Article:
Inaugural post

by Anthony Greenberg, posted on Aug 6, 2015

After about 20 years in academic science (25 if you count volunteering in a lab as an undergrad), I finally decided to go my own way. My academic career path has been unorthodox up to now, and I have been lucky to have the support of great advisers along the way. However, the mismatch between what I want to do and what is valued for the purposes of academic career advancement has become impossible to ignore. So instead of struggling to reconcile the incompatible I decided to try a different approach.

In order to advance in academic science one generally has to publish as many first (or senior) author papers as possible. While quality is not completely irrelevant, it does seem to come second to quantity. To support his or her projects, a researcher also must secure funding, mostly from the government. The latter seems to go more and more to groups of scientists doing Big Science, and the size that matters is measured in terabytes of data rather than impact on our understanding of nature. This point seems to be in conflict with the first-author publication requirement, since in these large consortia a number of scientists make approximately equal contributions. How (or if) this gets resolved is not obvious to me.

The way I enjoy doing science, though, does not seem to sit well in the current system. For one, I like to work on hard problems that I am not fully qualified to tackle. This means learning as I go, which takes commitment for a much longer stretch of time than is acceptable for the current publication speed requirements. As a result of this approach I have acquired expertise in a wide variety of fields, both experimental and computational. Statistical methods I learned turned out to be both unusual and useful enough that I ended up lending a hand in a number of projects. Since I was just the computational and data analysis support person, however, my contributions did not rise to the level of first authorship (appropriately so). In addition, realizing that my approaches can have a real-life use in practical breeding applications, I became interested in helping practical breeders achieve their goals by providing data analysis and training. These types of activities are not frowned-upon in academia, but they do not add significantly to one’s portfolio of achievements required for career advancement.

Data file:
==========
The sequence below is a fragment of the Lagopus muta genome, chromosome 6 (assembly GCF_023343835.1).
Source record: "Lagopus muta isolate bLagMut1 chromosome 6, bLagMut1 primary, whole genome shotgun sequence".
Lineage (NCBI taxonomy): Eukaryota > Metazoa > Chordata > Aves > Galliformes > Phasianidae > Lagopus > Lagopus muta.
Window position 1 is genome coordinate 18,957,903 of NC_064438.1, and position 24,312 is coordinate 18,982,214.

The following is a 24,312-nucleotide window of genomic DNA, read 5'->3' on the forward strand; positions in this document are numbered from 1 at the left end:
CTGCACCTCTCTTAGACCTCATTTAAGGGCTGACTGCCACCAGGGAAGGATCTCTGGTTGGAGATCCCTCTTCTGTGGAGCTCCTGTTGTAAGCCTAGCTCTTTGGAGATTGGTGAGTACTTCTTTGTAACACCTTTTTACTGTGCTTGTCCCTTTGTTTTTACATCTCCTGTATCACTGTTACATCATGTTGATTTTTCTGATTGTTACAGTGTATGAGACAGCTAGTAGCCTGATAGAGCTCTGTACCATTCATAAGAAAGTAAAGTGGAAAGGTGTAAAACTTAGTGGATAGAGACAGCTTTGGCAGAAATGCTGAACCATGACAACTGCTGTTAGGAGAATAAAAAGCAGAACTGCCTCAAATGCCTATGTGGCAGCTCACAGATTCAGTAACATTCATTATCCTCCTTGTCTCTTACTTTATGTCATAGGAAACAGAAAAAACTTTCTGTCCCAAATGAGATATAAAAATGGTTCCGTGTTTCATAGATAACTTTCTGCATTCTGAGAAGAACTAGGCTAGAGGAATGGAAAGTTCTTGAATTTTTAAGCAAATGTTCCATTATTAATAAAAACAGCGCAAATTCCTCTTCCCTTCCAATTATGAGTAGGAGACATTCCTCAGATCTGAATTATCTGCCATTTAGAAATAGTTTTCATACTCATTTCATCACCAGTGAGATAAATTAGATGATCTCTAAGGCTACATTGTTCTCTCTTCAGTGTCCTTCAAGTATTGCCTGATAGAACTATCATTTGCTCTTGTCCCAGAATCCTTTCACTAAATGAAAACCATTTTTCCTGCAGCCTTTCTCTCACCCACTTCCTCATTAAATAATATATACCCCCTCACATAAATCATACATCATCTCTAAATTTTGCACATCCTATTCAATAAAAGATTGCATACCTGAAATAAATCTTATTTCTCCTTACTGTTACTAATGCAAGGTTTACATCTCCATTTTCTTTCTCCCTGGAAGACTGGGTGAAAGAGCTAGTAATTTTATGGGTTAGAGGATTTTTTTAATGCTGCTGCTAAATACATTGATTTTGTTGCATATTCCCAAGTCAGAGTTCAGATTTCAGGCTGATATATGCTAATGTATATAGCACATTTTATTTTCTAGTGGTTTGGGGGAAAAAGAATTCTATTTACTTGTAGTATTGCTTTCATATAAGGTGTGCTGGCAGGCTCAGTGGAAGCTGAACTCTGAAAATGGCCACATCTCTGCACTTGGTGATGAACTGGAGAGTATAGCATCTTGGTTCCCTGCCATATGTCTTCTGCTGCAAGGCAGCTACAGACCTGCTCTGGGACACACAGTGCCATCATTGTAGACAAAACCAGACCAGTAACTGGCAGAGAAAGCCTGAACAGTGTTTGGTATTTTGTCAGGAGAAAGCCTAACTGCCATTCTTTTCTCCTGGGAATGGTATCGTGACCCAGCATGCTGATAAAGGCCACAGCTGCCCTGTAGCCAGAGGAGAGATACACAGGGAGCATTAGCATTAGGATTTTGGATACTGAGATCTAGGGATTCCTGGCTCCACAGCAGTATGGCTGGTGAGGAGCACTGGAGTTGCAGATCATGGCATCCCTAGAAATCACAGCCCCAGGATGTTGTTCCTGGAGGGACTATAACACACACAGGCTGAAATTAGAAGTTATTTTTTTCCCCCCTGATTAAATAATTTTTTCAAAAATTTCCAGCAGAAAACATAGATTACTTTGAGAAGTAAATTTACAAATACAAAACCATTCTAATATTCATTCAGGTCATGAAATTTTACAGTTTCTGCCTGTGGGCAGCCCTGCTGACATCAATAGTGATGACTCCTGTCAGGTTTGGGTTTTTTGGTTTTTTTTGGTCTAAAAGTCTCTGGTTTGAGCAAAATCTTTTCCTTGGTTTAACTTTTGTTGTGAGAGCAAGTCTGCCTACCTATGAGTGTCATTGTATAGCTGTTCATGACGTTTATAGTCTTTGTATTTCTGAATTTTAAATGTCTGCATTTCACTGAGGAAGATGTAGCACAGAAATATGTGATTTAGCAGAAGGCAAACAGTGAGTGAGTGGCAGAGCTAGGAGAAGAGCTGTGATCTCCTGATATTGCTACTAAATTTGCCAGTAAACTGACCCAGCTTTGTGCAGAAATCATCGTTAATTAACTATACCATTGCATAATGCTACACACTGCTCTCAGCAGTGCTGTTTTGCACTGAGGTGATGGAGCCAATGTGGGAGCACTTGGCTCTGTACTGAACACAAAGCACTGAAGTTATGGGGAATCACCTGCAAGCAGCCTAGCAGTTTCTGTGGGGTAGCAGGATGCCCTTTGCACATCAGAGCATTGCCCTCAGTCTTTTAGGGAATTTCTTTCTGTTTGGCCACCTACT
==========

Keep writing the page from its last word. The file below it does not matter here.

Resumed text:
At the time I was realizing that my interests started to diverge from the standard academic path, I was working on increasingly computationally demanding projects. As part of that, I started using Amazon Web Services. This made me realize that I hardly need any infrastructure to do this work on my own. For even the most computationally intensive work, all I need is a reasonably good laptop and an internet connection. I was also impressed by a number of independent tech researchers. For example, Steve Gibson sells a piece of software to support himself but releases the bulk of his work for free. It became harder and harder to justify continuing to try and fit into the academic model.

This summer I finally decided to make the jump. I created Bayesic Research LLC to pursue my interests in applying Bayesian hierarchical models to quantitative genetics, particularly in plants where large-scale multi-site experiments with complicated replication designs are commonplace. I am working on method development, software implementation and pursuit of interesting fundamental questions in genetics. I am applying what I learn from these activities to practical breeding programs, focusing on the needs of the developing world, currently in collaboration with IRRI and CIMMYT. I do not plan to charge anyone for this work, except perhaps to cover costs in travel and computational time, neither do I believe in charging for copies of software I generate. The source of the major C++ library I am developing is available on GitHub under the GNU public license, and the same will be true of any other software projects. To support this endeavor, I am looking for commercial clients who need consulting or custom data analysis. I estimate that if I spend about a third of my time on doing paid work, I can generate enough revenue to maintain my research activities.

I think that my particular set of skills and interests makes this kind of experiment practical, but it is unclear how generalizable this course of action is. I do believe that it has promise as an alternative career path, and would very much like to hear if anyone else has had or is planning a similar move. I will periodically post about my experiences here.